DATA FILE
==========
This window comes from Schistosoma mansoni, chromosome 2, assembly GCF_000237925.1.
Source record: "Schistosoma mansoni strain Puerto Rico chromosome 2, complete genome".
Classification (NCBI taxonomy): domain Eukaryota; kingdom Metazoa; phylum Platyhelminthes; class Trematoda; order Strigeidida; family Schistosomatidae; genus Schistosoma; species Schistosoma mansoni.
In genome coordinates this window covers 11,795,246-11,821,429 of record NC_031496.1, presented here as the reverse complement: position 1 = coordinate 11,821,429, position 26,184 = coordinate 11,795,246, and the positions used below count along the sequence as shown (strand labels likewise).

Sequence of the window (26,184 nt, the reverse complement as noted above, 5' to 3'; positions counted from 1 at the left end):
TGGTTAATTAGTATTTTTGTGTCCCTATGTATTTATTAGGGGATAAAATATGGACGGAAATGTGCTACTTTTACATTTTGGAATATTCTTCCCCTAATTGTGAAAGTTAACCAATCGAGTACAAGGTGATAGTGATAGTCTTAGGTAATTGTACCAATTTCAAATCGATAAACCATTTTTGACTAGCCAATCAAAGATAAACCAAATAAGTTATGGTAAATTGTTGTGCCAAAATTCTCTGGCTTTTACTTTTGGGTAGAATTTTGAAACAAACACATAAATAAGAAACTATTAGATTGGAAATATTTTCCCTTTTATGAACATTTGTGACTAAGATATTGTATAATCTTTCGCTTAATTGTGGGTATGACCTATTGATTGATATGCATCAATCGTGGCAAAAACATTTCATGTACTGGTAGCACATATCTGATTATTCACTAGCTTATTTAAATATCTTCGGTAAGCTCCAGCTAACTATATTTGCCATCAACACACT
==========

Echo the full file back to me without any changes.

This window comes from Schistosoma mansoni, chromosome 2, assembly GCF_000237925.1.
Source record: "Schistosoma mansoni strain Puerto Rico chromosome 2, complete genome".
Classification (NCBI taxonomy): domain Eukaryota; kingdom Metazoa; phylum Platyhelminthes; class Trematoda; order Strigeidida; family Schistosomatidae; genus Schistosoma; species Schistosoma mansoni.
In genome coordinates this window covers 11,795,246-11,821,429 of record NC_031496.1, presented here as the reverse complement: position 1 = coordinate 11,821,429, position 26,184 = coordinate 11,795,246, and the positions used below count along the sequence as shown (strand labels likewise).

Sequence of the window (26,184 nt, the reverse complement as noted above, 5' to 3'; positions counted from 1 at the left end):
TGGTTAATTAGTATTTTTGTGTCCCTATGTATTTATTAGGGGATAAAATATGGACGGAAATGTGCTACTTTTACATTTTGGAATATTCTTCCCCTAATTGTGAAAGTTAACCAATCGAGTACAAGGTGATAGTGATAGTCTTAGGTAATTGTACCAATTTCAAATCGATAAACCATTTTTGACTAGCCAATCAAAGATAAACCAAATAAGTTATGGTAAATTGTTGTGCCAAAATTCTCTGGCTTTTACTTTTGGGTAGAATTTTGAAACAAACACATAAATAAGAAACTATTAGATTGGAAATATTTTCCCTTTTATGAACATTTGTGACTAAGATATTGTATAATCTTTCGCTTAATTGTGGGTATGACCTATTGATTGATATGCATCAATCGTGGCAAAAACATTTCATGTACTGGTAGCACATATCTGATTATTCACTAGCTTATTTAAATATCTTCGGTAAGCTCCAGCTAACTATATTTGCCATCAACACACT